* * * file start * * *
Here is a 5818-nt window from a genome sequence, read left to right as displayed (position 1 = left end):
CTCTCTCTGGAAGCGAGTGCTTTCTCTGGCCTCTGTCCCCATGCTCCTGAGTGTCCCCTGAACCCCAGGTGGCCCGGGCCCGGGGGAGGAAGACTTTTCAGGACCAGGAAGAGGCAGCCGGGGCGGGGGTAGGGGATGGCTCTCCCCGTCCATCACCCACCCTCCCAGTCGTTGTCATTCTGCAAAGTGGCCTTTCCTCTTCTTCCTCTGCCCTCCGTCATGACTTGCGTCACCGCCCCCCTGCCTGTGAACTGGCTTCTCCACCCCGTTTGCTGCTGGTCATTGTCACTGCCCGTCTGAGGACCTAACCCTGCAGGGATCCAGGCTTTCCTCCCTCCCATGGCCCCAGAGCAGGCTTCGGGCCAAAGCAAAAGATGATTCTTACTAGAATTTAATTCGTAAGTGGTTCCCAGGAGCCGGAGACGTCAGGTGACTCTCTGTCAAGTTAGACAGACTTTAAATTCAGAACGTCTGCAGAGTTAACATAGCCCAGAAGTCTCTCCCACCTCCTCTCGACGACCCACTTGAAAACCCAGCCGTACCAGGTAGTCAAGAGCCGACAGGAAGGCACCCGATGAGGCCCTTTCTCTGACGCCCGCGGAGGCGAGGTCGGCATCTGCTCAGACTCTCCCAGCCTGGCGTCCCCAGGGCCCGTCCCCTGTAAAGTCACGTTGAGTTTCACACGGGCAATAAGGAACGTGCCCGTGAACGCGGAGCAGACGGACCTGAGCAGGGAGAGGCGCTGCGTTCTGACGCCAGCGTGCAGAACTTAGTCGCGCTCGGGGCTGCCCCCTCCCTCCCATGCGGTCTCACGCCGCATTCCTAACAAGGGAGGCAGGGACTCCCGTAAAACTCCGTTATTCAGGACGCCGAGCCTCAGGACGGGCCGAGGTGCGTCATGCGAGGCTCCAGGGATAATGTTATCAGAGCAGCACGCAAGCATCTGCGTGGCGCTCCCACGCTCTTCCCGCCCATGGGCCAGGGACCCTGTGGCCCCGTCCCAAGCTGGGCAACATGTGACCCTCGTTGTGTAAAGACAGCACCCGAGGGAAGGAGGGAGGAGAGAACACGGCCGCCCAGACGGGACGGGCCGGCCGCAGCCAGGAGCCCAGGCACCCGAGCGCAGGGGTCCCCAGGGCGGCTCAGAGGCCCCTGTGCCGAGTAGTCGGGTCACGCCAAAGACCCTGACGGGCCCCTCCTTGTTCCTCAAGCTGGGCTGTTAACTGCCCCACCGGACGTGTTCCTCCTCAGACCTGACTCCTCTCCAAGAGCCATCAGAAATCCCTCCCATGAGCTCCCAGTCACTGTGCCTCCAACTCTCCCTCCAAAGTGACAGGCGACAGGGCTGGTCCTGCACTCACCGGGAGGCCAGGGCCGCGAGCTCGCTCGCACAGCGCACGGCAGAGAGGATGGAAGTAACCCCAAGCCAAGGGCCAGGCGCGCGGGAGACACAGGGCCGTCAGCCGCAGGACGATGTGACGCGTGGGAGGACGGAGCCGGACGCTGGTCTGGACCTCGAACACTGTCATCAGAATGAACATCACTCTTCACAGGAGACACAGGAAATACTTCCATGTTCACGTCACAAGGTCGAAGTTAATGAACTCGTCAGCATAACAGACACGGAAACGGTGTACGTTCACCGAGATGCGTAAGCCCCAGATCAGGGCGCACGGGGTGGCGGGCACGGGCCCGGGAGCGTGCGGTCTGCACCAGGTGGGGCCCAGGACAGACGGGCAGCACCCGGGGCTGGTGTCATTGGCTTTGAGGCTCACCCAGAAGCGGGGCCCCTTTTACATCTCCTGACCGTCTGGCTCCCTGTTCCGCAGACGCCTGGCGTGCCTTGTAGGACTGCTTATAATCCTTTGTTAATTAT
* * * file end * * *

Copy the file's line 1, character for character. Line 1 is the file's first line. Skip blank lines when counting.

Here is a 5818-nt window from a genome sequence, read left to right as displayed (position 1 = left end):